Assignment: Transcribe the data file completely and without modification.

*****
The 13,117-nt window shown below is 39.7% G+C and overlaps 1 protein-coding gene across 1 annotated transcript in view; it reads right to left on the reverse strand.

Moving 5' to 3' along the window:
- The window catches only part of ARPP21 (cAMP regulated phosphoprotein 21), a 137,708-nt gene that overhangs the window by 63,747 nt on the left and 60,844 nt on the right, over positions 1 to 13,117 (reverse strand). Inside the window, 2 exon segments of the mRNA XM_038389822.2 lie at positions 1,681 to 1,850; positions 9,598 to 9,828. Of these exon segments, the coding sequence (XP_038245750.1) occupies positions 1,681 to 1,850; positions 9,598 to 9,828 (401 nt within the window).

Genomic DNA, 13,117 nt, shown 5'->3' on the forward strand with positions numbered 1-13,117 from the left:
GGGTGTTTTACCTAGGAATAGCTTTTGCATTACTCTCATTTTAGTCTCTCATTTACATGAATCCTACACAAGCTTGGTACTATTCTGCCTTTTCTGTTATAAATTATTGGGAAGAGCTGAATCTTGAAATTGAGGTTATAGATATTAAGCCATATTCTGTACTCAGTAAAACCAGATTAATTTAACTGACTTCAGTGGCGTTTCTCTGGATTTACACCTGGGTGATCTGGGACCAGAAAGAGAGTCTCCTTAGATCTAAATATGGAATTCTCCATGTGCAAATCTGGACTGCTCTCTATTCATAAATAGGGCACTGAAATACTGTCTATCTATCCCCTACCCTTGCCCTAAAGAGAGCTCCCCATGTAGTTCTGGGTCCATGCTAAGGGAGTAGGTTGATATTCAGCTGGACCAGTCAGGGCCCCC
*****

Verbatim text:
The 13,117-nt window shown below is 39.7% G+C and overlaps 1 protein-coding gene across 1 annotated transcript in view; it reads right to left on the reverse strand.

Moving 5' to 3' along the window:
- The window catches only part of ARPP21 (cAMP regulated phosphoprotein 21), a 137,708-nt gene that overhangs the window by 63,747 nt on the left and 60,844 nt on the right, over positions 1 to 13,117 (reverse strand). Inside the window, 2 exon segments of the mRNA XM_038389822.2 lie at positions 1,681 to 1,850; positions 9,598 to 9,828. Of these exon segments, the coding sequence (XP_038245750.1) occupies positions 1,681 to 1,850; positions 9,598 to 9,828 (401 nt within the window).

Genomic DNA, 13,117 nt, shown 5'->3' on the forward strand with positions numbered 1-13,117 from the left:
GGGTGTTTTACCTAGGAATAGCTTTTGCATTACTCTCATTTTAGTCTCTCATTTACATGAATCCTACACAAGCTTGGTACTATTCTGCCTTTTCTGTTATAAATTATTGGGAAGAGCTGAATCTTGAAATTGAGGTTATAGATATTAAGCCATATTCTGTACTCAGTAAAACCAGATTAATTTAACTGACTTCAGTGGCGTTTCTCTGGATTTACACCTGGGTGATCTGGGACCAGAAAGAGAGTCTCCTTAGATCTAAATATGGAATTCTCCATGTGCAAATCTGGACTGCTCTCTATTCATAAATAGGGCACTGAAATACTGTCTATCTATCCCCTACCCTTGCCCTAAAGAGAGCTCCCCATGTAGTTCTGGGTCCATGCTAAGGGAGTAGGTTGATATTCAGCTGGACCAGTCAGGGCCCCC